The White Sox starting rotation of the future won’t be complete until Michael Kopech returns from Tommy John surgery. It won’t be complete until Rick Hahn’s front office is done shopping this winter.

But what the team’s young pitchers, the ones throwing right now at the major league level, have done of late has to have everyone feeling good about the starting staff’s prospects in 2020.

Lucas Giolito called his most recent outing, a shutout of the high-powered Minnesota Twins, the “best I’ve ever felt pitching in my life.” Dylan Cease settled down nicely after some early struggles against the Texas Rangers on Friday and called his performance the best he’s had as a big leaguer. Reynaldo Lopez had to leave Sunday’s outing after just five innings, his days-old sickness a little too much to handle, but he didn’t allow a single hit before his departure.

All in all — and that includes recent strong showings from veterans Ivan Nova and Ross Detwiler, too — the rotation has a 2.09 ERA in the last seven games, five of which have ended in White Sox victories.

“We’re excited,” Lopez said through team interpreter Billy Russo after Sunday’s game. “This is a very, very exciting moment for all of us and for the organization.

“I think the expectations that you can have right now and that we have right now for the future are really, really high because we all know what we’re capable of doing. And if we’re just doing it right now, then it’s going to be just part of the process, just continuing doing what we’re doing right now.

“The learning process for all of us, for the young guys, has been outstanding. I think all of us have been learning a lot outing by outing and just putting those lessons on the field, too. It’s not just learning and, ‘OK, yes, learning this today and going to apply it in a week.’ No, you need to apply it right away and we’ve been doing that.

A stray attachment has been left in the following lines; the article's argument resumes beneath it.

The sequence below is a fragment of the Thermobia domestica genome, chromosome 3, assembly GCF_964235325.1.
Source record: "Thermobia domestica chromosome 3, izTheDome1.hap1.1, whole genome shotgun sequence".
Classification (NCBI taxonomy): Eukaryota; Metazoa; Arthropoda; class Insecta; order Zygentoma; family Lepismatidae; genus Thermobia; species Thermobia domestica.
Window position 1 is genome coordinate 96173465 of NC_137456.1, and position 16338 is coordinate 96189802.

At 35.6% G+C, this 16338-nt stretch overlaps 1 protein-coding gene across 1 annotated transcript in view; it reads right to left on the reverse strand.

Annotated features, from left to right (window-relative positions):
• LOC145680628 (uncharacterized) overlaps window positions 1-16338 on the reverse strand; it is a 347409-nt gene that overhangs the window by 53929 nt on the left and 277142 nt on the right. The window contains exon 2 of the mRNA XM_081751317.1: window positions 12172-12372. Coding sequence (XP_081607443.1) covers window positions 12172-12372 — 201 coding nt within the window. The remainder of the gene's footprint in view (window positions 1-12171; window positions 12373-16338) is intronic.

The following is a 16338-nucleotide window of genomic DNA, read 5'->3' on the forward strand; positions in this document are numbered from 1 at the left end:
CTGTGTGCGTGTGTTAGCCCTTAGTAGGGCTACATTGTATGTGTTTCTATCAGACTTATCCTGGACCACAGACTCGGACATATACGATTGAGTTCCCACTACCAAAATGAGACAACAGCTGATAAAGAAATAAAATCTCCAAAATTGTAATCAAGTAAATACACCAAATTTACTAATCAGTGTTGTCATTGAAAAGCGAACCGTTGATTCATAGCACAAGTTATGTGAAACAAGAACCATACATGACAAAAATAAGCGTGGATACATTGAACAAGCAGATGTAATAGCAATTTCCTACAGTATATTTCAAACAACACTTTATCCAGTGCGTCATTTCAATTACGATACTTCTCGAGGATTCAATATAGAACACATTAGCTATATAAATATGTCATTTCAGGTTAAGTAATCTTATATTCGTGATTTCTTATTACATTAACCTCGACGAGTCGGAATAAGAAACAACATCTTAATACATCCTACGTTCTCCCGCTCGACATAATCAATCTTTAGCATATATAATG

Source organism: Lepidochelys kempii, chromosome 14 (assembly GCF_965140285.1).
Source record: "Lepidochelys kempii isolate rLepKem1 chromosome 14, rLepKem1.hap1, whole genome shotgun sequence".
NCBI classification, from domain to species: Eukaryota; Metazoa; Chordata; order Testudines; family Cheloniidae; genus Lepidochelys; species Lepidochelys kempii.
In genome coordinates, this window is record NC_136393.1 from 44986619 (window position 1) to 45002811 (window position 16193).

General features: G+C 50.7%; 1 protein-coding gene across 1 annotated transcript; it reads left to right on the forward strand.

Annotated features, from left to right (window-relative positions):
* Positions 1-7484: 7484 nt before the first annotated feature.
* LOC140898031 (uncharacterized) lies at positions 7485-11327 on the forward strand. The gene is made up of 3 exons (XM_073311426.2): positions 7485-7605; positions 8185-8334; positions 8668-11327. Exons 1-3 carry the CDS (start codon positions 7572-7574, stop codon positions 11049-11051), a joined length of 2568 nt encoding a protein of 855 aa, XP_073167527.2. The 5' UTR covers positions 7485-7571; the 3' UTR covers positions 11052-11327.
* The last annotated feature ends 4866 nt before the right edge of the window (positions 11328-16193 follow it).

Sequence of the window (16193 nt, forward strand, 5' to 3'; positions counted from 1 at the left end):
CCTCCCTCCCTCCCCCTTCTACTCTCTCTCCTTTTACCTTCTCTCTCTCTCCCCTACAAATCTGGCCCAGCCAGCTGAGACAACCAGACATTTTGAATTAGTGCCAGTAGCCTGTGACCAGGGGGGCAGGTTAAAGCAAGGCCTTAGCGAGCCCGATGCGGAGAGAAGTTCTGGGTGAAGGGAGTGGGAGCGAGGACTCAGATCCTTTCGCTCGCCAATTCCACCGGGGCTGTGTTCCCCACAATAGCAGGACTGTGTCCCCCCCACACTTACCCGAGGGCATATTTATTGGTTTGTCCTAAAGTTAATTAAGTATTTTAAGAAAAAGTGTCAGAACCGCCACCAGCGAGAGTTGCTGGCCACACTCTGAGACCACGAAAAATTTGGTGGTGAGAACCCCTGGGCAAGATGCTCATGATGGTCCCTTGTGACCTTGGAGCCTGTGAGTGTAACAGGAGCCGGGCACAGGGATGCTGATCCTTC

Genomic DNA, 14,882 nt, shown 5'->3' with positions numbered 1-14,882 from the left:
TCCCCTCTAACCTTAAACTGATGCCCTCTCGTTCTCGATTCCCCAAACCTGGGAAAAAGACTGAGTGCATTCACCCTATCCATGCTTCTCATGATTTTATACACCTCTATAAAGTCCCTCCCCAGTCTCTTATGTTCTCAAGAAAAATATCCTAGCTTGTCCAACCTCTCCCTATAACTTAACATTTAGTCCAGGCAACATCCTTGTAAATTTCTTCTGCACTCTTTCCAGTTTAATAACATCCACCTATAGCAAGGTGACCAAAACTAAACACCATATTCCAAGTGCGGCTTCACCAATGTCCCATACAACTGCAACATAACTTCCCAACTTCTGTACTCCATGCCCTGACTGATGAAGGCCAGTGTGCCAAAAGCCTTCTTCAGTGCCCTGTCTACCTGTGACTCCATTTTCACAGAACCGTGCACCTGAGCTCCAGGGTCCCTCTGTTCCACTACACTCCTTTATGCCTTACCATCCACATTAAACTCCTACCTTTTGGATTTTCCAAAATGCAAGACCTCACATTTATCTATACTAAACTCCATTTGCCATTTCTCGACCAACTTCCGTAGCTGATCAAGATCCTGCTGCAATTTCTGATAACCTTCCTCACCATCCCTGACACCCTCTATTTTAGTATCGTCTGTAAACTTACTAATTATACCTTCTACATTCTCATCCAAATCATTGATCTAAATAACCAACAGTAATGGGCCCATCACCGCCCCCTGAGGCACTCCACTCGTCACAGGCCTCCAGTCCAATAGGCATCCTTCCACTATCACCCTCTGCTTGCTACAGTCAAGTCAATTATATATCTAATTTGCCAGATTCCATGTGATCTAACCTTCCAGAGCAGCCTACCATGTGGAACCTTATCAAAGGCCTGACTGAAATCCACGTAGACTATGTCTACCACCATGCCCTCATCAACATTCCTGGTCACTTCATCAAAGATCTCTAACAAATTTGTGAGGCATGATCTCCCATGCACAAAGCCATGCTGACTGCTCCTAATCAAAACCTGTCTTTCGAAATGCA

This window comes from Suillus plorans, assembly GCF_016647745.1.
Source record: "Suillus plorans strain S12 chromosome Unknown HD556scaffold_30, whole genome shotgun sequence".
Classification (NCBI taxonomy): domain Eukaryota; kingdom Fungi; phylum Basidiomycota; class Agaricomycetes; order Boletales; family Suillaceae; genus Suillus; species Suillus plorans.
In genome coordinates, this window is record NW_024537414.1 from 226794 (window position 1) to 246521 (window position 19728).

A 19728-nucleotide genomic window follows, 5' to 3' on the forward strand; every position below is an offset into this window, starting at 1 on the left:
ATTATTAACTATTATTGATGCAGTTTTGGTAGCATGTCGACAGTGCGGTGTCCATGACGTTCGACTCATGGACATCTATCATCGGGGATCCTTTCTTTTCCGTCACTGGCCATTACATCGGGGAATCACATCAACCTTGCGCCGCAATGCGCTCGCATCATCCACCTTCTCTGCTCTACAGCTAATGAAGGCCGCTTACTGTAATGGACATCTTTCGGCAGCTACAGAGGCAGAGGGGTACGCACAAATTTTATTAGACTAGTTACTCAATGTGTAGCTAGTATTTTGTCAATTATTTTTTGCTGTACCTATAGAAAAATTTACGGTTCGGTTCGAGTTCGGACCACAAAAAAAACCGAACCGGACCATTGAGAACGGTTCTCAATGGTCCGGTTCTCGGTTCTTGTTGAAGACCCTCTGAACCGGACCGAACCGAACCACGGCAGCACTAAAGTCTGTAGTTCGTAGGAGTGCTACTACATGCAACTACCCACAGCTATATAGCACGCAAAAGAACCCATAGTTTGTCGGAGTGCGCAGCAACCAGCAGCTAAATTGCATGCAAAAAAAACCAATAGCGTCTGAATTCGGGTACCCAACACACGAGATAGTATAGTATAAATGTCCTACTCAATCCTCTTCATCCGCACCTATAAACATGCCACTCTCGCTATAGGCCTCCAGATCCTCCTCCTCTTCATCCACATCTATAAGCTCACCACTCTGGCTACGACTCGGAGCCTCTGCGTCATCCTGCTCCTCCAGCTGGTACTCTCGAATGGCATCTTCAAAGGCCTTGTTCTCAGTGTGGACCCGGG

“I think you can see the results and for us as a group, it’s a very good moment.”

To those not so sure, there are perfectly valid reasons to be skeptical about the makeup of the 2020 rotation.

Lopez has been terrific since the All-Star break, his second-half ERA down to 2.82 after the five scoreless innings Sunday, but that doesn’t erase the woeful 6.34 number he had in the first half.

Cease has shown what everyone, including manager Rick Renteria, calls “electric stuff,” but that doesn’t change the fact that he’s got a 5.76 ERA and has allowed a homer in all nine starts he’s made since his promotion.

Giolito has been an ace but will have to show that his transformation from the guy who gave up more earned runs than any pitcher in baseball in 2018 into an All Star is permanent.

Kopech’s next start will be just his fifth as a big leaguer and will come, at the earliest, nearly 19 months after his fourth. And while the White Sox remain confident, there’s no telling, until we see him in action, what kind of pitcher he is following the surgery.

And though Hahn has pledged aggressiveness this offseason, we don’t know what kind of pitcher the White Sox will be able to add this winter.

But all that can be effectively countered by what’s happening right now before our eyes.

“They continue to mature, grow, learn,” Renteria said. “It's not necessarily the outcomes, even though you want those good outcomes to occur. It's what they're feeling in terms of what they believe they're capable of doing in certain moments. They're starting to trust themselves a little bit more and able to execute and get through games.”

No matter what the White Sox front office does this offseason, it figures to have four 2020 rotation spots spoken for: Giolito, Lopez, Cease and Kopech. That’s 80 percent of a rotation made up of homegrown arms, or if you’re a stickler on the definition of “homegrown,” guys acquired in those rebuild-jumpstarting trades in 2016 and 2017.

With Giolito and Lopez dealing of late and Cease getting positive reviews while going through his learning process in his first taste of the major leagues, Lopez’s words ring true. There should be excitement and high expectations for next season. These young arms and what they’re doing right now, not hypothetically but in reality, is part of what makes a transition from rebuilding to contending in 2020 look possible.